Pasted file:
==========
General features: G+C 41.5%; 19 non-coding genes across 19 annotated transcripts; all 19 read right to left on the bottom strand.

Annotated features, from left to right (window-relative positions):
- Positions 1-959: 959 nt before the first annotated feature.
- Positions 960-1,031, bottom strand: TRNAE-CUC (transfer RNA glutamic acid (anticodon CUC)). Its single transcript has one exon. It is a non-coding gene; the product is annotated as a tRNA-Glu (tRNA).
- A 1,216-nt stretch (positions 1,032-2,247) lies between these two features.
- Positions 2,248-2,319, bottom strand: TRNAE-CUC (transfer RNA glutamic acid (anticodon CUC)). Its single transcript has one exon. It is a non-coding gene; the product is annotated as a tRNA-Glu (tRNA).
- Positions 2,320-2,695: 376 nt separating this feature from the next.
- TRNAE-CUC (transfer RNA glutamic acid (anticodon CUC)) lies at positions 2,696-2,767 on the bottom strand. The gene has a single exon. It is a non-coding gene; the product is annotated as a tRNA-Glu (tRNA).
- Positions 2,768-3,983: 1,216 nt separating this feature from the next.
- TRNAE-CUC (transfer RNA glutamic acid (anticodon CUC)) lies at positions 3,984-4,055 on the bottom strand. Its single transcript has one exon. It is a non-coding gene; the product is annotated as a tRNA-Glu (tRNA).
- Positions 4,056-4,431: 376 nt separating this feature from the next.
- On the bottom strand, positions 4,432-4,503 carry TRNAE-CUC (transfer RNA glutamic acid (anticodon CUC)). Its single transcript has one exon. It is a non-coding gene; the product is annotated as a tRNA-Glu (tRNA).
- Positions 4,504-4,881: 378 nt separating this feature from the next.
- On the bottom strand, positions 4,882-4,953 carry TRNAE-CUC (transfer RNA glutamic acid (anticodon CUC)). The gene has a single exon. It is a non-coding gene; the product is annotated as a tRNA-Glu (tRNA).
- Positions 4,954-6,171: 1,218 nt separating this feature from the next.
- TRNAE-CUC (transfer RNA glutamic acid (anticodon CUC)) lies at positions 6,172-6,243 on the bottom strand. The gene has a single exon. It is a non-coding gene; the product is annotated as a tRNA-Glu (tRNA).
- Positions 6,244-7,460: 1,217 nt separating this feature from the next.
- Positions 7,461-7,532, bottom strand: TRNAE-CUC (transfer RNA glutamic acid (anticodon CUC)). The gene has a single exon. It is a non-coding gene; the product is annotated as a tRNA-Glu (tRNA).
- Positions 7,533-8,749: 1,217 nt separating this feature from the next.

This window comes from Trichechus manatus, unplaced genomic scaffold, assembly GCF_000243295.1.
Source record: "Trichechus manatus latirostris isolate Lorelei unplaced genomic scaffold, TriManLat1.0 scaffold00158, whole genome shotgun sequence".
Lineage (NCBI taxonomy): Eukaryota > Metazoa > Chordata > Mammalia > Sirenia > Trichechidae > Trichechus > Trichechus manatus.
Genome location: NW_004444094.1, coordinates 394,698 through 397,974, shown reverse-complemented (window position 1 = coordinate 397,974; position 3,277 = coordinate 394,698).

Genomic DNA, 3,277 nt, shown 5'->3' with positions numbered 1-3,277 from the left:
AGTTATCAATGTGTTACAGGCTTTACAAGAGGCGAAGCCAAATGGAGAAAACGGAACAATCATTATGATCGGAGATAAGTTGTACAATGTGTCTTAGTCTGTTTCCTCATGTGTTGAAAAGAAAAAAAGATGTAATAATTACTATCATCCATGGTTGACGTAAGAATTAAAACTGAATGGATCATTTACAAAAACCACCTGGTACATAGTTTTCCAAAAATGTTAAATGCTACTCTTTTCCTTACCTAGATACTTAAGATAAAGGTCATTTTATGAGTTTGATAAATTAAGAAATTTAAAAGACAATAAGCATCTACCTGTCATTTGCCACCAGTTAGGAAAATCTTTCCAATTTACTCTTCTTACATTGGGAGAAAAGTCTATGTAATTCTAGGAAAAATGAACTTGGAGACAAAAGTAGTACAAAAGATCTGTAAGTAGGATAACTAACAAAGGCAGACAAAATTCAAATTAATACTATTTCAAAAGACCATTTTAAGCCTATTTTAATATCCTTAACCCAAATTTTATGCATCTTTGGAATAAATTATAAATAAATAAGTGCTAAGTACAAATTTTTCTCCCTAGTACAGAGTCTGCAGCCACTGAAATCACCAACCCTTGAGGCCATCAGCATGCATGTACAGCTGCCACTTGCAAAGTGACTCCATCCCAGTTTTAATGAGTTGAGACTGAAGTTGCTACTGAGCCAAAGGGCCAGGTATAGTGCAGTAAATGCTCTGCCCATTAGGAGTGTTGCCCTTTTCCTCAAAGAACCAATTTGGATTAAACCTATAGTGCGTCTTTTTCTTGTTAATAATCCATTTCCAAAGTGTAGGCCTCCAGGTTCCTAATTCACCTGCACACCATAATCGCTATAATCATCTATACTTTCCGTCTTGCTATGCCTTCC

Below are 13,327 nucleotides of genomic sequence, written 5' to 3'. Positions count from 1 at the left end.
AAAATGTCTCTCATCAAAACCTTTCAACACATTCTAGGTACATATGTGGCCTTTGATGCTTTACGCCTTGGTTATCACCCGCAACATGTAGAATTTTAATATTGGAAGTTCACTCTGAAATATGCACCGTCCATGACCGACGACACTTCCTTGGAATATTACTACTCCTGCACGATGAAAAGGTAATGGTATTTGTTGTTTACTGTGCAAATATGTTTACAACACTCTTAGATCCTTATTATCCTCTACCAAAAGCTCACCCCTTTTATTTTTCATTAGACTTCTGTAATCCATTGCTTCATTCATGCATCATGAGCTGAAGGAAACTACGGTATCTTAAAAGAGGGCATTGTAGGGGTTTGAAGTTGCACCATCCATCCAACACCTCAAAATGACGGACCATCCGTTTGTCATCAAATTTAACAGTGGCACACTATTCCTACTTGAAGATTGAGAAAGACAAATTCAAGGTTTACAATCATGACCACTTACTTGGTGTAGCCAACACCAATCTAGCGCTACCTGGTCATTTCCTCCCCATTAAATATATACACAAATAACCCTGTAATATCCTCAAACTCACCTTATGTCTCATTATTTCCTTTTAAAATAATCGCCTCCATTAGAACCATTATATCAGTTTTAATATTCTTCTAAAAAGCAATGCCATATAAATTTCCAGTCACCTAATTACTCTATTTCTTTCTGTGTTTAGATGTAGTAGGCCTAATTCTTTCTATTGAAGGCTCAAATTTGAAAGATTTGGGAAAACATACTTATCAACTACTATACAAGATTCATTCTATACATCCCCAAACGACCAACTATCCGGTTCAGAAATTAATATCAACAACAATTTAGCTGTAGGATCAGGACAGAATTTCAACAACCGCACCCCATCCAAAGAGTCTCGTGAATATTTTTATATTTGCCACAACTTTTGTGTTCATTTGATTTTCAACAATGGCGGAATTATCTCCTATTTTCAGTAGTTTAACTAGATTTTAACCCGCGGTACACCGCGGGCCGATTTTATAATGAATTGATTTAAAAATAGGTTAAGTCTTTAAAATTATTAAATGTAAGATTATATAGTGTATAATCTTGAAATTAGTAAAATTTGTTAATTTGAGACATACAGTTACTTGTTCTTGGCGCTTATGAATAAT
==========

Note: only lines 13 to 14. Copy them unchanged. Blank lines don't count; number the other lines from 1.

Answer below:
- Positions 4,504-4,881: 378 nt separating this feature from the next.
- On the bottom strand, positions 4,882-4,953 carry TRNAE-CUC (transfer RNA glutamic acid (anticodon CUC)). The gene has a single exon. It is a non-coding gene; the product is annotated as a tRNA-Glu (tRNA).